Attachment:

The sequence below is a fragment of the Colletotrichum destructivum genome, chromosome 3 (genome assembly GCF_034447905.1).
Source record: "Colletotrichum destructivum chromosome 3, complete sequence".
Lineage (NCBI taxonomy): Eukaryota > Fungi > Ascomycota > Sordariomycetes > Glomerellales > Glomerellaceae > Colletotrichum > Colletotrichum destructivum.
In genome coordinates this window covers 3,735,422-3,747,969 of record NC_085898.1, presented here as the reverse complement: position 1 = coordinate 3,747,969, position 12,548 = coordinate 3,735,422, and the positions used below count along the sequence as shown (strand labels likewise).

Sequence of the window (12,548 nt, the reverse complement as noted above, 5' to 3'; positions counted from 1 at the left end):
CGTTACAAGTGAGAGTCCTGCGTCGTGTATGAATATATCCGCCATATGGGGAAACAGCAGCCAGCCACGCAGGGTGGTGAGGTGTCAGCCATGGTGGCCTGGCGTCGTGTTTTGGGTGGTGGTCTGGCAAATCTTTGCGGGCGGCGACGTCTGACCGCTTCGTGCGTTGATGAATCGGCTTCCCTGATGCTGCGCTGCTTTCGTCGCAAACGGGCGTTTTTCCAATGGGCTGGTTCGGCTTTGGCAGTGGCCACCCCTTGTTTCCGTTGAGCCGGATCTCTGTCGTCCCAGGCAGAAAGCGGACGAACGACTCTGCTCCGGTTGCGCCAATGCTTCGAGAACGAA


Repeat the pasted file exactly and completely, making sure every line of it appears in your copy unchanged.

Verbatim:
The sequence below is a fragment of the Colletotrichum destructivum genome, chromosome 3 (genome assembly GCF_034447905.1).
Source record: "Colletotrichum destructivum chromosome 3, complete sequence".
Lineage (NCBI taxonomy): Eukaryota > Fungi > Ascomycota > Sordariomycetes > Glomerellales > Glomerellaceae > Colletotrichum > Colletotrichum destructivum.
In genome coordinates this window covers 3,735,422-3,747,969 of record NC_085898.1, presented here as the reverse complement: position 1 = coordinate 3,747,969, position 12,548 = coordinate 3,735,422, and the positions used below count along the sequence as shown (strand labels likewise).

Sequence of the window (12,548 nt, the reverse complement as noted above, 5' to 3'; positions counted from 1 at the left end):
CGTTACAAGTGAGAGTCCTGCGTCGTGTATGAATATATCCGCCATATGGGGAAACAGCAGCCAGCCACGCAGGGTGGTGAGGTGTCAGCCATGGTGGCCTGGCGTCGTGTTTTGGGTGGTGGTCTGGCAAATCTTTGCGGGCGGCGACGTCTGACCGCTTCGTGCGTTGATGAATCGGCTTCCCTGATGCTGCGCTGCTTTCGTCGCAAACGGGCGTTTTTCCAATGGGCTGGTTCGGCTTTGGCAGTGGCCACCCCTTGTTTCCGTTGAGCCGGATCTCTGTCGTCCCAGGCAGAAAGCGGACGAACGACTCTGCTCCGGTTGCGCCAATGCTTCGAGAACGAA